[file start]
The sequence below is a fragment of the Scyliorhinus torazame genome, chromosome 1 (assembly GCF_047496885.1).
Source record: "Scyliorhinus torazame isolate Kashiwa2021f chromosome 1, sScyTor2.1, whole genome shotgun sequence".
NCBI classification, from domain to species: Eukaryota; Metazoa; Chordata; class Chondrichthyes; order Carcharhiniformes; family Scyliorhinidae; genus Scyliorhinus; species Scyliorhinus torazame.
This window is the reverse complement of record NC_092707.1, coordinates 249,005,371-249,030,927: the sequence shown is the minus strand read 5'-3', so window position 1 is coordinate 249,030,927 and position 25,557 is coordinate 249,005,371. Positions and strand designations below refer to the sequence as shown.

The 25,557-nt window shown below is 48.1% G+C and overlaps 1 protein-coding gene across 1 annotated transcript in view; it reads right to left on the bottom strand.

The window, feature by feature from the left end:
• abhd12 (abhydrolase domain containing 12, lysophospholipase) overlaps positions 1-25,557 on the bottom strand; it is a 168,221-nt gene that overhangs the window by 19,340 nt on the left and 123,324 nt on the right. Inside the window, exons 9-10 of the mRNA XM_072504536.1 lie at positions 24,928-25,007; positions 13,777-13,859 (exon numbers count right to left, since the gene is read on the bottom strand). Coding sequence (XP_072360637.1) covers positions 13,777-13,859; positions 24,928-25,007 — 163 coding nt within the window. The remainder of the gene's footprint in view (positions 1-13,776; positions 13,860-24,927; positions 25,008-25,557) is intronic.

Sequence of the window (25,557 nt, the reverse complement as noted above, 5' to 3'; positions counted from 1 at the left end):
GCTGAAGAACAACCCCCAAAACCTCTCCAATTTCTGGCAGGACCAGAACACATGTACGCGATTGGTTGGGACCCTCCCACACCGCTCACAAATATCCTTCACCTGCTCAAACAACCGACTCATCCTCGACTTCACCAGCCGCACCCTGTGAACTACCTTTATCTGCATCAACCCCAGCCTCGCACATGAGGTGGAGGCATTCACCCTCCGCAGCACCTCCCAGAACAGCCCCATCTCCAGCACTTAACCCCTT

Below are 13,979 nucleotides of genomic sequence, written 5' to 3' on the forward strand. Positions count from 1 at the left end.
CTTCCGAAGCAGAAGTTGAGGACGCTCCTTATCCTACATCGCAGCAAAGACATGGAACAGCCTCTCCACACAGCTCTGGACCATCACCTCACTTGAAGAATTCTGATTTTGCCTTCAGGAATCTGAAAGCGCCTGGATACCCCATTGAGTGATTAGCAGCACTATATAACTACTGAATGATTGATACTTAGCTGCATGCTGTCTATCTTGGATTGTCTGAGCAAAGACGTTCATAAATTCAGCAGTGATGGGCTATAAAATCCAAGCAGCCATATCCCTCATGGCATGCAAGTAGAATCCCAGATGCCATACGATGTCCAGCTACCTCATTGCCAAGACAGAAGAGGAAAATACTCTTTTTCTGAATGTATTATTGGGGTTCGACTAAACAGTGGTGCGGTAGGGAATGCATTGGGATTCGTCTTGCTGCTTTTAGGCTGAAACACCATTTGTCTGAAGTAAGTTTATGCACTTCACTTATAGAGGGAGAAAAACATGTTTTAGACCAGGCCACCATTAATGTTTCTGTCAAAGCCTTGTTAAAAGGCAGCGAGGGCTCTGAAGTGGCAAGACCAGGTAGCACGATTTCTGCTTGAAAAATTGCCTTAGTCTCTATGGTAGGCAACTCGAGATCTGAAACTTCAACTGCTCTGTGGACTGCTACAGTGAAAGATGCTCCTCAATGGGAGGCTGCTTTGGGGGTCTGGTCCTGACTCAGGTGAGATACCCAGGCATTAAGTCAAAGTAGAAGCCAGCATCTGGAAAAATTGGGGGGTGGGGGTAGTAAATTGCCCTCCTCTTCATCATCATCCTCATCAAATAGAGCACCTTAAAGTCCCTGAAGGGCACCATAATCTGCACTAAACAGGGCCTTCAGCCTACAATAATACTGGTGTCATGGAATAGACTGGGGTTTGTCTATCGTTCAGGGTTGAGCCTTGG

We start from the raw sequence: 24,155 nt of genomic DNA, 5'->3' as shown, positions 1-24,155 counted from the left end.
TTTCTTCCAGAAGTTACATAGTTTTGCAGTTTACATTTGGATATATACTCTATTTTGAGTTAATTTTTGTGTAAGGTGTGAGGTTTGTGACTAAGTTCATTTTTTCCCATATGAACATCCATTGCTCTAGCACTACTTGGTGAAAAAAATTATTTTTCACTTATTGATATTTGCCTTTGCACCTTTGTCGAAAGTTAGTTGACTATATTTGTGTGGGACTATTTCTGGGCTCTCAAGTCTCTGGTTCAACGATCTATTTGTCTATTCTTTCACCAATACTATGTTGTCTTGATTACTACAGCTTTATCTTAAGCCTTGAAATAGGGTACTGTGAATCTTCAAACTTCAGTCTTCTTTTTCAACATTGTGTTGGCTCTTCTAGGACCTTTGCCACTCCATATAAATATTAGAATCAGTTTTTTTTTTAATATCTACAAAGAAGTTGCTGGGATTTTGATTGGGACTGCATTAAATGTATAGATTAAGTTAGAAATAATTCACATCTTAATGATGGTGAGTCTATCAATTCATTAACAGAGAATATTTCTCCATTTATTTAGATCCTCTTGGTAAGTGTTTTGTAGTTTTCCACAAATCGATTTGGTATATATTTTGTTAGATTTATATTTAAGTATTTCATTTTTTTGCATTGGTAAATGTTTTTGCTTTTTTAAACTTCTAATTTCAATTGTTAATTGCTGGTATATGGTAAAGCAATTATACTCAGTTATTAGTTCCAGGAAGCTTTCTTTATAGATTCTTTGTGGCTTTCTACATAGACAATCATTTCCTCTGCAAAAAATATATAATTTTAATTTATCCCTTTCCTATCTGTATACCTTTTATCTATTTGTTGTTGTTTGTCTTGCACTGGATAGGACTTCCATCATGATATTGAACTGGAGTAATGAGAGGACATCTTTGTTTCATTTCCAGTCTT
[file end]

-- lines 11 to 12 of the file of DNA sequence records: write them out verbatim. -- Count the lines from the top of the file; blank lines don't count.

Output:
CTTCCGAAGCAGAAGTTGAGGACGCTCCTTATCCTACATCGCAGCAAAGACATGGAACAGCCTCTCCACACAGCTCTGGACCATCACCTCACTTGAAGAATTCTGATTTTGCCTTCAGGAATCTGAAAGCGCCTGGATACCCCATTGAGTGATTAGCAGCACTATATAACTACTGAATGATTGATACTTAGCTGCATGCTGTCTATCTTGGATTGTCTGAGCAAAGACGTTCATAAATTCAGCAGTGATGGGCTATAAAATCCAAGCAGCCATATCCCTCATGGCATGCAAGTAGAATCCCAGATGCCATACGATGTCCAGCTACCTCATTGCCAAGACAGAAGAGGAAAATACTCTTTTTCTGAATGTATTATTGGGGTTCGACTAAACAGTGGTGCGGTAGGGAATGCATTGGGATTCGTCTTGCTGCTTTTAGGCTGAAACACCATTTGTCTGAAGTAAGTTTATGCACTTCACTTATAGAGGGAGAAAAACATGTTTTAGACCAGGCCACCATTAATGTTTCTGTCAAAGCCTTGTTAAAAGGCAGCGAGGGCTCTGAAGTGGCAAGACCAGGTAGCACGATTTCTGCTTGAAAAATTGCCTTAGTCTCTATGGTAGGCAACTCGAGATCTGAAACTTCAACTGCTCTGTGGACTGCTACAGTGAAAGATGCTCCTCAATGGGAGGCTGCTTTGGGGGTCTGGTCCTGACTCAGGTGAGATACCCAGGCATTAAGTCAAAGTAGAAGCCAGCATCTGGAAAAATTGGGGGGTGGGGGTAGTAAATTGCCCTCCTCTTCATCATCATCCTCATCAAATAGAGCACCTTAAAGTCCCTGAAGGGCACCATAATCTGCACTAAACAGGGCCTTCAGCCTACAATAATACTGGTGTCATGGAATAGACTGGGGTTTGTCTATCGTTCAGGGTTGAGCCTTGG

We start from the raw sequence: 24,155 nt of genomic DNA, 5'->3' as shown, positions 1-24,155 counted from the left end.